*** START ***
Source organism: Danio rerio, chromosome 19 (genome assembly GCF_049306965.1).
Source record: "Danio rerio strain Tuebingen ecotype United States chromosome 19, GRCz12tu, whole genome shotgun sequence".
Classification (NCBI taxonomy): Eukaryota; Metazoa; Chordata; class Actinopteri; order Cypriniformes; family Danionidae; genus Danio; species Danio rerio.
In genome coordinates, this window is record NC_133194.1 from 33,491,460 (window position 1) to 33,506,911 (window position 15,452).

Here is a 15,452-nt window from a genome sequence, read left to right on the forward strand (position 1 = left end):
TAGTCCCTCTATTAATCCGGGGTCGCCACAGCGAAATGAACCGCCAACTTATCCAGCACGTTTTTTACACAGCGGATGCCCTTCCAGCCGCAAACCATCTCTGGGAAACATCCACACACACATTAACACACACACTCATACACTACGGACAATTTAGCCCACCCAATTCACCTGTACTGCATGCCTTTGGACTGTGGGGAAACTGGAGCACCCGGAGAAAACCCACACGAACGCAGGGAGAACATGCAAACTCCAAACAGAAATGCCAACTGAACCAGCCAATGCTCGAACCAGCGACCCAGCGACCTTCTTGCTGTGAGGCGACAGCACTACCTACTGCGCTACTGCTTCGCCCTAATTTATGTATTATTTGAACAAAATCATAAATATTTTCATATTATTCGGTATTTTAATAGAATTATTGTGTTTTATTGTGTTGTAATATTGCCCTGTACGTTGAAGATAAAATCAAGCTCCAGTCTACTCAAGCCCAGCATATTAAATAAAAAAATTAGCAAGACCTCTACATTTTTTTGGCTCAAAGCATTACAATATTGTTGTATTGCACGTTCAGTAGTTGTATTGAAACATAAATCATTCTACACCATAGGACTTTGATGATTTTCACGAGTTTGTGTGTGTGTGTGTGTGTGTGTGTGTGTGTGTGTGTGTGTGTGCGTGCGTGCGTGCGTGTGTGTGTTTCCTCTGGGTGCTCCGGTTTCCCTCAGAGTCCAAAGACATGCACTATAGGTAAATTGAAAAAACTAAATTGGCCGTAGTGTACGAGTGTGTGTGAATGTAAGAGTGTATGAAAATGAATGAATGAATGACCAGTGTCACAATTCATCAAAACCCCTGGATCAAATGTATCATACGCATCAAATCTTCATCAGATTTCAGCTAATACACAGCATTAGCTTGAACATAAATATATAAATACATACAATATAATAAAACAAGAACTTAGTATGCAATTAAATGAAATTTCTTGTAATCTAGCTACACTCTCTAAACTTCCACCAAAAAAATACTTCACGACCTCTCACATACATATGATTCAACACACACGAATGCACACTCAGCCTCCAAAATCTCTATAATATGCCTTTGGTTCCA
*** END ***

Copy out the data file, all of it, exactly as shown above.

Source organism: Danio rerio, chromosome 19 (genome assembly GCF_049306965.1).
Source record: "Danio rerio strain Tuebingen ecotype United States chromosome 19, GRCz12tu, whole genome shotgun sequence".
Classification (NCBI taxonomy): Eukaryota; Metazoa; Chordata; class Actinopteri; order Cypriniformes; family Danionidae; genus Danio; species Danio rerio.
In genome coordinates, this window is record NC_133194.1 from 33,491,460 (window position 1) to 33,506,911 (window position 15,452).

Here is a 15,452-nt window from a genome sequence, read left to right on the forward strand (position 1 = left end):
TAGTCCCTCTATTAATCCGGGGTCGCCACAGCGAAATGAACCGCCAACTTATCCAGCACGTTTTTTACACAGCGGATGCCCTTCCAGCCGCAAACCATCTCTGGGAAACATCCACACACACATTAACACACACACTCATACACTACGGACAATTTAGCCCACCCAATTCACCTGTACTGCATGCCTTTGGACTGTGGGGAAACTGGAGCACCCGGAGAAAACCCACACGAACGCAGGGAGAACATGCAAACTCCAAACAGAAATGCCAACTGAACCAGCCAATGCTCGAACCAGCGACCCAGCGACCTTCTTGCTGTGAGGCGACAGCACTACCTACTGCGCTACTGCTTCGCCCTAATTTATGTATTATTTGAACAAAATCATAAATATTTTCATATTATTCGGTATTTTAATAGAATTATTGTGTTTTATTGTGTTGTAATATTGCCCTGTACGTTGAAGATAAAATCAAGCTCCAGTCTACTCAAGCCCAGCATATTAAATAAAAAAATTAGCAAGACCTCTACATTTTTTTGGCTCAAAGCATTACAATATTGTTGTATTGCACGTTCAGTAGTTGTATTGAAACATAAATCATTCTACACCATAGGACTTTGATGATTTTCACGAGTTTGTGTGTGTGTGTGTGTGTGTGTGTGTGTGTGTGTGTGTGTGTGCGTGCGTGCGTGCGTGTGTGTGTTTCCTCTGGGTGCTCCGGTTTCCCTCAGAGTCCAAAGACATGCACTATAGGTAAATTGAAAAAACTAAATTGGCCGTAGTGTACGAGTGTGTGTGAATGTAAGAGTGTATGAAAATGAATGAATGAATGACCAGTGTCACAATTCATCAAAACCCCTGGATCAAATGTATCATACGCATCAAATCTTCATCAGATTTCAGCTAATACACAGCATTAGCTTGAACATAAATATATAAATACATACAATATAATAAAACAAGAACTTAGTATGCAATTAAATGAAATTTCTTGTAATCTAGCTACACTCTCTAAACTTCCACCAAAAAAATACTTCACGACCTCTCACATACATATGATTCAACACACACGAATGCACACTCAGCCTCCAAAATCTCTATAATATGCCTTTGGTTCCA